If God has made the world a perfect mechanism, He has at least conceded so much to our imperfect intellect that in order to predict little parts of it, we need not solve innumerable differential equations, but can use dice with fair success.

If God has made the world a perfect mechanism, He has at least conceded so much to our imperfect intellect that in order to predict little parts of it, we need not solve innumerable differential equations, but can use dice with fair success.

~Max Born

The fifth day of the year; five is the number of Platonic Solids. Five is also the smallest number of queens needed to attack every square on a standard chess board. (

*can you demonstrate such a board ?*)

**EVENTS**

**1665**The ﬁrst volume of the Journal des Savants appeared in Paris. The Journal des sçavans (later renamed Journal des savants), founded by Denis de Sallo, was the earliest academic journal published in Europe, that from the beginning also carried a proportion of material that would not now be considered scientific, such as obituaries of famous men, church history, and legal reports. The first edition appeared as a twelve page quarto pamphlet on Monday, 5 January 1665. This was shortly before the first appearance of the Philosophical Transactions of the Royal Society, on 6 March 1665. *Wik

**1874**In a letter to Dedekind, Cantor asks if the points in a square can be put in one-to-one cor-respondence with those on a line. “Methinks that answering this question would be no easy job, despite the fact that the answer seems so clearly to be ‘no’ that proof appears almost unnecessary.” It was three years before Cantor could prove the answer was “yes”. *VFR

**In 1892**, the first successful auroral photograph was made by the German physicist Martin Brendel. Although it was limited to a blurred, low-contrast picture, it did convey some sense of the shape of the aurora. The task was not easy because the auroral light itself was generally feeble and flickering while photographic materials of the time required a long exposure, and was little sensitive to the deep reds in the aurora. One of his photographs, taken on 1 Feb 1892 was published in the Century Magazine of Oct 1897. Brendel had travelled to Alten Fiord, Lapland, to spend several months studying auroral displays and magnetic disturbances. The first colour pictures were not taken until about 1950, and Life magazine published colour aurora photographs in 1953.*TIS

**In 1896,**an Austrian newspaper, Wiener Presse, published the first public account of a discovery by German physicist Wilhelm Roentgen, the form of radiation that became known as X-rays.*TIS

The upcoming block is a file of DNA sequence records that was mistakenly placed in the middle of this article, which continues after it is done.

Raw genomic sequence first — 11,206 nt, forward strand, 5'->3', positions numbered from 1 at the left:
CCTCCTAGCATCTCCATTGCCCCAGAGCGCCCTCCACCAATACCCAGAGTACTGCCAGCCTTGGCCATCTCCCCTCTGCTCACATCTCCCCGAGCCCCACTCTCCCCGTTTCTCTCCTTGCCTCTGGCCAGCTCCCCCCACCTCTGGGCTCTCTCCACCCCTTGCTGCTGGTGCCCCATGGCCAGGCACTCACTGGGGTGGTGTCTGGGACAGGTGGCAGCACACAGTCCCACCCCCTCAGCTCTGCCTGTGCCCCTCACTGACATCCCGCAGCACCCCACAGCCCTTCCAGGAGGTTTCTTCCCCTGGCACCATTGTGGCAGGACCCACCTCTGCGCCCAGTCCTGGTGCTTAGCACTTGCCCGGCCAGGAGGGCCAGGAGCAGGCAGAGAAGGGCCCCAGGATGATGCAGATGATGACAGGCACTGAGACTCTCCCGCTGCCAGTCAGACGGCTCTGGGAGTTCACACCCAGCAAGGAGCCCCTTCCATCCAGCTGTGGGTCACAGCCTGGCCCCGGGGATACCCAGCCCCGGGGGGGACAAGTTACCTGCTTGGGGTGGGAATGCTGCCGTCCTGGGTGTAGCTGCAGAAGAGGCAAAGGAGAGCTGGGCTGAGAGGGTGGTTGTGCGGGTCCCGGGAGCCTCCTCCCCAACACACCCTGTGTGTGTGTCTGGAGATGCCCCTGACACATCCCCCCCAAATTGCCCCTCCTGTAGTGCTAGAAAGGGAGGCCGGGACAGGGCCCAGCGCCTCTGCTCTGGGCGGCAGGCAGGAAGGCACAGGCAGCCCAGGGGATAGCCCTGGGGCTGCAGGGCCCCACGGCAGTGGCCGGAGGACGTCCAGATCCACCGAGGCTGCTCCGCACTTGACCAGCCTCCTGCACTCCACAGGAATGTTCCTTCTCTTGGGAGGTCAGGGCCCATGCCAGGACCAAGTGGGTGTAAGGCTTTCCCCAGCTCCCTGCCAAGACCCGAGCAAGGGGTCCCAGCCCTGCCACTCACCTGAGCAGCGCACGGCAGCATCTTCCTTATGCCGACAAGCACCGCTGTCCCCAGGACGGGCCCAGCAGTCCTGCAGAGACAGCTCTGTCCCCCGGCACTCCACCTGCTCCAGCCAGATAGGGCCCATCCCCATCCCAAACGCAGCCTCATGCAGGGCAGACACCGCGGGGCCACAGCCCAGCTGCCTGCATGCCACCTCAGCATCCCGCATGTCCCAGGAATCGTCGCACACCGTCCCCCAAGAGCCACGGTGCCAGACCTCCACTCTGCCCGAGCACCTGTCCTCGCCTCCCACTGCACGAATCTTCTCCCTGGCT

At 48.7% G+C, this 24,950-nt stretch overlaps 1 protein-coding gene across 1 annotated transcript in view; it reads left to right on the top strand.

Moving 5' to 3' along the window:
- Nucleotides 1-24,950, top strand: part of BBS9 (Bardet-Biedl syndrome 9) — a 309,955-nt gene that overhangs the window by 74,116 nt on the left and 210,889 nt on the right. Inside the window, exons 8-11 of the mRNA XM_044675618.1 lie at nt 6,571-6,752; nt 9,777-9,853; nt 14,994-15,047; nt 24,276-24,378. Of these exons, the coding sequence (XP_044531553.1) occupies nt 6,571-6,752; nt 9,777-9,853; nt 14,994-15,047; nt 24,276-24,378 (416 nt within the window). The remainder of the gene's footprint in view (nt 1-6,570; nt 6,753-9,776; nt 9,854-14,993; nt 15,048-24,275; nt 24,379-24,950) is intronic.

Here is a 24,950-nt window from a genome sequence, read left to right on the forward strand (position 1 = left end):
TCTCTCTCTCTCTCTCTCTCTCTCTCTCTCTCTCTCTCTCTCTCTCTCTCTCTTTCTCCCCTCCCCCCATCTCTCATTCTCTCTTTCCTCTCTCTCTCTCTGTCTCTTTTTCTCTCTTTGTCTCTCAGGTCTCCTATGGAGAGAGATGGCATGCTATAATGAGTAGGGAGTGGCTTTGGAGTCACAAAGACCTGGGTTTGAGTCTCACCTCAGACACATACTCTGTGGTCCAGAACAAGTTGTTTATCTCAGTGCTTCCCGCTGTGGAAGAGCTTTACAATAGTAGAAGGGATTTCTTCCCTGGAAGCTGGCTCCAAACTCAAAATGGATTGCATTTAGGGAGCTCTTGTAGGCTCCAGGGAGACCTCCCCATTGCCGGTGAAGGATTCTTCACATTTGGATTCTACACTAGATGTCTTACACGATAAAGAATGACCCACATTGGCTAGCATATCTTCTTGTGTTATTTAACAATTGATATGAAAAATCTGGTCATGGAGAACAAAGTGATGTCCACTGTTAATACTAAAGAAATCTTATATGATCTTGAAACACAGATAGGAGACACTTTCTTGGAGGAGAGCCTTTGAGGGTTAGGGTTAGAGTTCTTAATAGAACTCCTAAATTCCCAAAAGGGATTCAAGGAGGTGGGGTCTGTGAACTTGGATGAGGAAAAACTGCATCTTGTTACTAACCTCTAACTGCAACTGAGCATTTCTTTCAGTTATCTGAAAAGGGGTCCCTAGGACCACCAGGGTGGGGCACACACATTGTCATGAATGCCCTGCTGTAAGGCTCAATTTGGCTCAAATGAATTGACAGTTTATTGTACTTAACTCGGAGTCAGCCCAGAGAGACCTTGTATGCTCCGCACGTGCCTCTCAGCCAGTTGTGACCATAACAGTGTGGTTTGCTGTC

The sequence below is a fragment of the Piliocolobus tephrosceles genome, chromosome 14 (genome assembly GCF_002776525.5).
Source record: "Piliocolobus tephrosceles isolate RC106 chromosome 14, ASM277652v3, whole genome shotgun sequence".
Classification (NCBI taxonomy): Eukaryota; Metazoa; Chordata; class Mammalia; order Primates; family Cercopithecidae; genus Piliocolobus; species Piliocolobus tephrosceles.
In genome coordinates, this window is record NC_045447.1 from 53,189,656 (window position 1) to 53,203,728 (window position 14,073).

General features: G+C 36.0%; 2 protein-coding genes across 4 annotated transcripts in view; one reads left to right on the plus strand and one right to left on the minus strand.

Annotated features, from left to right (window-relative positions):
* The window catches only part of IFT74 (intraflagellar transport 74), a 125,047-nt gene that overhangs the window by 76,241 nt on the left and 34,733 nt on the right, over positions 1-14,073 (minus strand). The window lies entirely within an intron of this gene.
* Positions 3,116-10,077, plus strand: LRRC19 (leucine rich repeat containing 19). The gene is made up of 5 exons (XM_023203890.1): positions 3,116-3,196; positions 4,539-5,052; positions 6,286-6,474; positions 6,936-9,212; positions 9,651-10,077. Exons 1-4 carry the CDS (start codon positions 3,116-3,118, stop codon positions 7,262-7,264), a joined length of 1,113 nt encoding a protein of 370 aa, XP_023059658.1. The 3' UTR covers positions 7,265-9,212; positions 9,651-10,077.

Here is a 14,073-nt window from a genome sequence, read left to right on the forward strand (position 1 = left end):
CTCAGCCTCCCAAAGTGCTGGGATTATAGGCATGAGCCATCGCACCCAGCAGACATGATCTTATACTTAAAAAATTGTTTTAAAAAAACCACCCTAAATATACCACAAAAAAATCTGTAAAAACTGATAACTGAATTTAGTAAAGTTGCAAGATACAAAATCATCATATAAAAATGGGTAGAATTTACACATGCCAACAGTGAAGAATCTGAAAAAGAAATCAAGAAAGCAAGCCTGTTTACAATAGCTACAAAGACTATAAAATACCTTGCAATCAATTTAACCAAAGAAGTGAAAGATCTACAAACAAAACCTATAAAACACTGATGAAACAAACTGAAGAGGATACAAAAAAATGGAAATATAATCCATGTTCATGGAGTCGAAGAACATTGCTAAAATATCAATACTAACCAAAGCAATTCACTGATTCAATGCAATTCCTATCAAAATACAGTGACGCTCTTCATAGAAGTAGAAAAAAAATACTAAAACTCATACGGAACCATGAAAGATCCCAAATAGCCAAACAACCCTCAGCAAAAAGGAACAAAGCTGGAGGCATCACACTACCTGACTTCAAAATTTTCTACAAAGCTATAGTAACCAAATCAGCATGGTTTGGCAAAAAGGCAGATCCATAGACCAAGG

1900 Minkowski responds to Hilbert who had asked his opinion about several potential topics for Hilbert's address at the Second International Conference of Mathematicians in Paris, in the summer. Minkowski responds that, "Most alluring would be the attempt at a look into the future and a listing of the problems on which mathematicians should try themselves during the coming century. With such a lecture you could have people talking about your lecture decades later." *Reid, Hilbert, pg 69

**1902**In a letter to his mother, Earnest Rutherford writes, “I have to keep going, as there are always people on my track. I have to publish my present work as rapidly as possible in order to keep in the race. The best sprinters in this road of investigation are Becquerel and the Curies... “ — 1st Baron Rutherford of Nelson Ernest Rutherford * Quoted in A. S. Eve, Rutherford: Being the Life and Letters of the Rt. Hon. Lord Rutherford (1939), 80.

**1962**The first reference to Simula in writing is made. This early object-oriented language was written by Kristen Nygaard and Ole-John Dahl of the Norwegian Computing Center in Oslo. Simula grouped data and instructions into blocks called objects, each representing one facet of a system intended for simulation. *CHM

**1974**The famous grasshopper weather vane atop Faneuil Hall in Boston was removed by thieves, but later recovered. When a weather vane was fashioned for this famous trading hall of colonial Boston, the grasshopper was chosen as it appears on the crest of Sir Thomas Gresham, founder of England’s Royal Exchange. He also founded the earliest professorship of mathematics in Great Britain, the chair in Geometry at Gresham College London.*VFR

**BIRTHS**

**1723**

**Nicole-Reine Lepaute**(5 Jan 1723 in Paris, France - 6 Dec 1788 in Saint-Cloud, France) was a French noblewoman who helped Lalande with astronomical calculations. In June 1757 Lalande decided that he would like to attempt to calculate a precise date for the return of Halley's comet. It was known to have been seen in 1305, 1380, 1456, 1531, 1607 and 1682 and Halley, taking into account perturbations to the orbit caused by the gravitational effects of Jupiter, had predicted that the comet would return reaching perihelion in December 1758. However the only way to get a more accurate prediction of its date of return was to calculate the perturbations to the orbit caused by the gravitational effects of both Jupiter and Saturn. Lalande approached Alexis Clairaut for help and Clairaut provided a basic programme of work requiring an extraordinary amount of computation. Lalande then asked Nicole-Reine Lepaute to assist him in the computations. Lalande wrote, "During six months we calculated from morning to night, sometimes even at meals. ... The assistance of Mme Lepaute was such that, without her I should never have been able to undertake the enormous labour, in which it was necessary to calculate the distance of each of the two planets Jupiter and Saturn from the comet, separately for each successive degree for 150 years. *SAU